On Monday, June 22, 2015, House and Senate leaders extended Governor Baker’s two-week interim budget into a one-month spending bill intended to cover state spending beyond July 1. According to the State House News Service, the $2.7 billion interim budget bill will fund state agencies and programs for one month based on fiscal 2015 appropriation levels.

The six-member conference committee now has until July 14 to reach a compromise on the larger $38.1 billion spending plan for fiscal 2016. The one-month spending bill takes into account Governor Baker’s allowable 10 days for review and approval of the budget.

Stay tuned for more information while the details of the FY16 annual spending plan are finalized.

Visit our website for a complete listing of early education and care line items in the state budget, or contact Titus DosRemedios at tdosremedios@strategiesforchildren.org for more information. 

Mayor Michael A. Nutter. Photo Source: City of Philadelphia Flickr account.

Mayor Michael A. Nutter. Photo Source: City of Philadelphia Flickr account.

Philadelphia Mayor Michael A. Nutter has just released an exciting and sweeping plan to revitalize his city’s early learning programs. It’s a detailed effort that could also serve as a blueprint for other cities.

Called “A Running Start Philadelphia: For Every Child Birth to 5,” the plan is a path toward ensuring that all of the city’s children are ready to succeed in school.

“What happens — or doesn’t happen — from infancy to the time a child enters kindergarten can set the course for his or her whole life,” the plan says. “And what happens — or doesn’t happen — in the first five years of life for Philadelphia’s 110,000 children can set the course for the long-term future of our entire city.”

One daunting obstacle is poverty.

“Two years ago, the City unveiled Shared Prosperity Philadelphia, a comprehensive plan that brings together hundreds of individuals and organizations to address our city’s unacceptable poverty level,” the plan says, adding that early learning is “a critical component of the plan” to avoid “passing on the crippling legacy of poverty to a new generation…” Continue Reading »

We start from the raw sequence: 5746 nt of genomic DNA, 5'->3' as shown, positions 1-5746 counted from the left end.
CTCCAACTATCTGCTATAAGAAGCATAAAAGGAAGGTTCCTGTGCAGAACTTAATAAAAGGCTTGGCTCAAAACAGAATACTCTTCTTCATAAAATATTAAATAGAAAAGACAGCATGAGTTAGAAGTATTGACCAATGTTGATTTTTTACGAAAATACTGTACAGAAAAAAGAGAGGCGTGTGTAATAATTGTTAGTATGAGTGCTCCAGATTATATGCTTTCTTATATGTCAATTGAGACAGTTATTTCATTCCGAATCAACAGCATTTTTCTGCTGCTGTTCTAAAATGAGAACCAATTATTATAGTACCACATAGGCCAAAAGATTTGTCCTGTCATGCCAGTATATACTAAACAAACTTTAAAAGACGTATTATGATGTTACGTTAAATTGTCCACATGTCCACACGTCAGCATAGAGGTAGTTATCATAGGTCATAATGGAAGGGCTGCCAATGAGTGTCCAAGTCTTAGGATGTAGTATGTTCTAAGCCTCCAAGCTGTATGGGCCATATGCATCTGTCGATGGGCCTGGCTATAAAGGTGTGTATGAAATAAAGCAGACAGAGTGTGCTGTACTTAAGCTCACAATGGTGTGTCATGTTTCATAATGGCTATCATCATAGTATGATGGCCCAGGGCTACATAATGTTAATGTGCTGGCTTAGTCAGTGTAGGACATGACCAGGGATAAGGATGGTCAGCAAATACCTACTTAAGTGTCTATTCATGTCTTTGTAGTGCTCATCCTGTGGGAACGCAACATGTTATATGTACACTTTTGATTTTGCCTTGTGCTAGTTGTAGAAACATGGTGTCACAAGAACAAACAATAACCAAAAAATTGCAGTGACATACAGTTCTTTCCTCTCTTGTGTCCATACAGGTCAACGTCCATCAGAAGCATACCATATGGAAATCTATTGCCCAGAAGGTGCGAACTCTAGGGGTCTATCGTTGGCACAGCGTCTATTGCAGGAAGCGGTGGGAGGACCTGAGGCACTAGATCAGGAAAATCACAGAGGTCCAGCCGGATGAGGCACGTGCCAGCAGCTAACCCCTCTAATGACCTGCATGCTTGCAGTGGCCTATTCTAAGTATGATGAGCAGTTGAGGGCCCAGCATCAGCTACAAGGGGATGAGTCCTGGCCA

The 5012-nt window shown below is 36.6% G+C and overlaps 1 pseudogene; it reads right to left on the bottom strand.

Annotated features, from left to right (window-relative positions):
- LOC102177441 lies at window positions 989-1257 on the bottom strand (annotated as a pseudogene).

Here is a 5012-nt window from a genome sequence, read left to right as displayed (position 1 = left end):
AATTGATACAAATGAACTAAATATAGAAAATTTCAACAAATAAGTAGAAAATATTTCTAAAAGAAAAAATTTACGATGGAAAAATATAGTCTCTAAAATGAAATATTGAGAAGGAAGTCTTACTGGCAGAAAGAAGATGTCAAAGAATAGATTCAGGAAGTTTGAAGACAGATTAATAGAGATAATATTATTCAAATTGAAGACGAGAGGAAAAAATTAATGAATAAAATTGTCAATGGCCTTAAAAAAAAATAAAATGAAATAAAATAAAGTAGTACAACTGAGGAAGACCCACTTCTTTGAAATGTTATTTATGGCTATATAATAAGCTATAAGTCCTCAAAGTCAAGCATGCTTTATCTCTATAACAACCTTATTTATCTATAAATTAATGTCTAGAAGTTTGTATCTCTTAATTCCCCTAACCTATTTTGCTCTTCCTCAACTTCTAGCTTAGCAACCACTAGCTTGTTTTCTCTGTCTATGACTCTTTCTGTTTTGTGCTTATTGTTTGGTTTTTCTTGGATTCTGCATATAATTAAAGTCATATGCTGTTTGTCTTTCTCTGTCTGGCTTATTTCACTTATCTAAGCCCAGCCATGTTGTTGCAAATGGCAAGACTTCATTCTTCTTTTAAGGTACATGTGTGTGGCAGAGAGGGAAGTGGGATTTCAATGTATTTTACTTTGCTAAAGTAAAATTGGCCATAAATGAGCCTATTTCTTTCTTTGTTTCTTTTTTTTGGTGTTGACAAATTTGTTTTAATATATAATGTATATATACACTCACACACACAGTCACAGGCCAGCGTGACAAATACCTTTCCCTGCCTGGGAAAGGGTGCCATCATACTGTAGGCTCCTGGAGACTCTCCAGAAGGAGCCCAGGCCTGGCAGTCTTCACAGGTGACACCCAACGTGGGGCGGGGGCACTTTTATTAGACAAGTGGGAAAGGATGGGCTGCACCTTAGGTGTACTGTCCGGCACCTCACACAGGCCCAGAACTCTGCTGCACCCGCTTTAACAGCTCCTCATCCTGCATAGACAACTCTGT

“Every child should have the tools and the skills to thrive in tomorrow’s economy, especially those kids from our most vulnerable and at-risk communities… I believe the time has come to make preschool and quality childcare available to every child in America.”

Hillary Clinton in the AP news story “Hillary Clinton seeks ‘high quality preschool’ for all 4-year-olds,” June 15, 2015

Photo: Kate Samp for Strategies for Children

Photo: Kate Samp for Strategies for Children

Tomorrow is National Summer Learning Day, so break out the sunscreen and some engaging educational activities that will help stop the “summer slide” of learning losses that some children experience during the warm, out-of-school months.

An annual day of national advocacy, National Summer Learning Day is led by the National Summer Learning Association (NSLA), which seeks “to elevate the importance of keeping kids learning, safe and healthy every summer,” according to the association’s website.

“Research shows that summers without quality learning opportunities put our nation’s youth at risk for falling behind – year after year – in core subjects like math and reading. The math and reading skills low-income students lose each summer are cumulative and contribute significantly to the achievement gap between lower- and higher-income kids,” the website adds.

That’s why this year, “NSLA is asking everyone — programs, families, schools, educators, policymakers, businesses — to make summer a season of learning by pledging to #KeepKidsLearning on our interactive map.” Continue Reading »